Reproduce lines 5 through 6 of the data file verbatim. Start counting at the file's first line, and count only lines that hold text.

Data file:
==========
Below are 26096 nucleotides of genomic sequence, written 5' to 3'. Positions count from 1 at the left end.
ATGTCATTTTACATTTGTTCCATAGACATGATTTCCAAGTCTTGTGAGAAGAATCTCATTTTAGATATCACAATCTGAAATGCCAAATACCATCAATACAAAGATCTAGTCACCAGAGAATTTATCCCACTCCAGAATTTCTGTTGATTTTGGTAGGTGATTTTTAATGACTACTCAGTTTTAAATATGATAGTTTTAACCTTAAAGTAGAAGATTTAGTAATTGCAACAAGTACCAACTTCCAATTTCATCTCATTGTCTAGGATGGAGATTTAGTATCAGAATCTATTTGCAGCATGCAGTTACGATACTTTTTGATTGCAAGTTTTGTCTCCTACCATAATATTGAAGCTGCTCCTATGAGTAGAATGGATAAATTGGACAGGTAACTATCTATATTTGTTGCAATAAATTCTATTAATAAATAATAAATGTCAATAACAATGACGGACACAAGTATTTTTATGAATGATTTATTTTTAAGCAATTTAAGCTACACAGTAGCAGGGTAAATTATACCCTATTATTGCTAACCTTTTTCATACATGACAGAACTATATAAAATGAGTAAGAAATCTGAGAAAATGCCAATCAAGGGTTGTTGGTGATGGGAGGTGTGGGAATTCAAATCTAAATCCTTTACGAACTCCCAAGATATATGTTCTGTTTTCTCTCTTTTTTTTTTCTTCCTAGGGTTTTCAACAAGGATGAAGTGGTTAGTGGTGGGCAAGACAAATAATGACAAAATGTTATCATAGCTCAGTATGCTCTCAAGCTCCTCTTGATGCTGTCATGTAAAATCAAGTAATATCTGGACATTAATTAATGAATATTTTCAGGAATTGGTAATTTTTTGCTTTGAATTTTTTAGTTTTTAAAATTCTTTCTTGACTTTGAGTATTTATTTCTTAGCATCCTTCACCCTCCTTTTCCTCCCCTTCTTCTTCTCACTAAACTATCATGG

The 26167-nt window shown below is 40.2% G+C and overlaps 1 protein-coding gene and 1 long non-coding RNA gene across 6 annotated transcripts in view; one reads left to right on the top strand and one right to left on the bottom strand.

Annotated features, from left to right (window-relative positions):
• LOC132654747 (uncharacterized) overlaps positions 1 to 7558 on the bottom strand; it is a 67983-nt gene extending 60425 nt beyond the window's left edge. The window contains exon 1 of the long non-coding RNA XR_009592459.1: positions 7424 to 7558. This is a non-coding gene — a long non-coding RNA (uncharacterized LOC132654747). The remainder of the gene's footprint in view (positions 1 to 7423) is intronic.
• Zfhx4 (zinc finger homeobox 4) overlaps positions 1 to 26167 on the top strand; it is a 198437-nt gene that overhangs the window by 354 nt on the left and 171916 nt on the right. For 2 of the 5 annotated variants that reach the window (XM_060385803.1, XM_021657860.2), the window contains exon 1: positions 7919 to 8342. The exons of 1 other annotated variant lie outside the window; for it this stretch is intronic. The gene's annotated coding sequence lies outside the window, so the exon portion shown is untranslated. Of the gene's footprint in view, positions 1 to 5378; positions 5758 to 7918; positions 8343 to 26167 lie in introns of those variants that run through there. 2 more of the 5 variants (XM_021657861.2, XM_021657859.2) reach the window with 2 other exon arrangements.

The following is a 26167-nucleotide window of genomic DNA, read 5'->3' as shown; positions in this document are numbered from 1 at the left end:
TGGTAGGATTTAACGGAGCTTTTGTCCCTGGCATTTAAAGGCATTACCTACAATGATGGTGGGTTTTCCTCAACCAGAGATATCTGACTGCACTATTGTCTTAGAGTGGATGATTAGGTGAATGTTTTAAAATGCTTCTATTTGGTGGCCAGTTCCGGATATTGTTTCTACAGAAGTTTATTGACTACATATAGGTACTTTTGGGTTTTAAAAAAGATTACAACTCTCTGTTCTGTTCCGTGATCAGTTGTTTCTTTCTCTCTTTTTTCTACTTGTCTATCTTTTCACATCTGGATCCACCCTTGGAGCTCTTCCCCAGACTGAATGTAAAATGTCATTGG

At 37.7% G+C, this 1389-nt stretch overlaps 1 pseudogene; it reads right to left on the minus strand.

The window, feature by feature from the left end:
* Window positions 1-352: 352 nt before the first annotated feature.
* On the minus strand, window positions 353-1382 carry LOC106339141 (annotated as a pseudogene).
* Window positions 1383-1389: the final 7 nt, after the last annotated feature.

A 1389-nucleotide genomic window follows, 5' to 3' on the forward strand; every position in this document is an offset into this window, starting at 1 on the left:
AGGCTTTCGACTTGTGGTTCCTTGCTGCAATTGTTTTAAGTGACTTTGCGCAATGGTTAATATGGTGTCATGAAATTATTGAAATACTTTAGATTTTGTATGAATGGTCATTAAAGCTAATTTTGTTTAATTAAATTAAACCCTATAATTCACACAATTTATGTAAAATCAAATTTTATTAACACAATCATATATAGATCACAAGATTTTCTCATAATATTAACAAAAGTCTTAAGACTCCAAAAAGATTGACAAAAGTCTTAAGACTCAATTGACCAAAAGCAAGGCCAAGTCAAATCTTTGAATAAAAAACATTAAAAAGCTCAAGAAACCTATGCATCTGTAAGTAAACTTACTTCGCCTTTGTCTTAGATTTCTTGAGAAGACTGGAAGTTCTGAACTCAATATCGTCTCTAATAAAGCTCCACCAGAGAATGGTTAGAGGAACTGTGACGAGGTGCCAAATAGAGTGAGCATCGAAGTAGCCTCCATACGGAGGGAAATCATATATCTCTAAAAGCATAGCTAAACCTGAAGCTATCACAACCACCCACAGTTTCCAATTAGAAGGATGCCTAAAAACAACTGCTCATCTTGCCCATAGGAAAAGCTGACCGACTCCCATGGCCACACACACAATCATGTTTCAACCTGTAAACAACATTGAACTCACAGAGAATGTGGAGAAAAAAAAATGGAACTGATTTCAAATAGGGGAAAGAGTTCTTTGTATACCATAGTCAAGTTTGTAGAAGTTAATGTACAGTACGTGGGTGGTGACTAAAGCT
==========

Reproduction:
• LOC132654747 (uncharacterized) overlaps positions 1 to 7558 on the bottom strand; it is a 67983-nt gene extending 60425 nt beyond the window's left edge. The window contains exon 1 of the long non-coding RNA XR_009592459.1: positions 7424 to 7558. This is a non-coding gene — a long non-coding RNA (uncharacterized LOC132654747). The remainder of the gene's footprint in view (positions 1 to 7423) is intronic.
• Zfhx4 (zinc finger homeobox 4) overlaps positions 1 to 26167 on the top strand; it is a 198437-nt gene that overhangs the window by 354 nt on the left and 171916 nt on the right. For 2 of the 5 annotated variants that reach the window (XM_060385803.1, XM_021657860.2), the window contains exon 1: positions 7919 to 8342. The exons of 1 other annotated variant lie outside the window; for it this stretch is intronic. The gene's annotated coding sequence lies outside the window, so the exon portion shown is untranslated. Of the gene's footprint in view, positions 1 to 5378; positions 5758 to 7918; positions 8343 to 26167 lie in introns of those variants that run through there. 2 more of the 5 variants (XM_021657861.2, XM_021657859.2) reach the window with 2 other exon arrangements.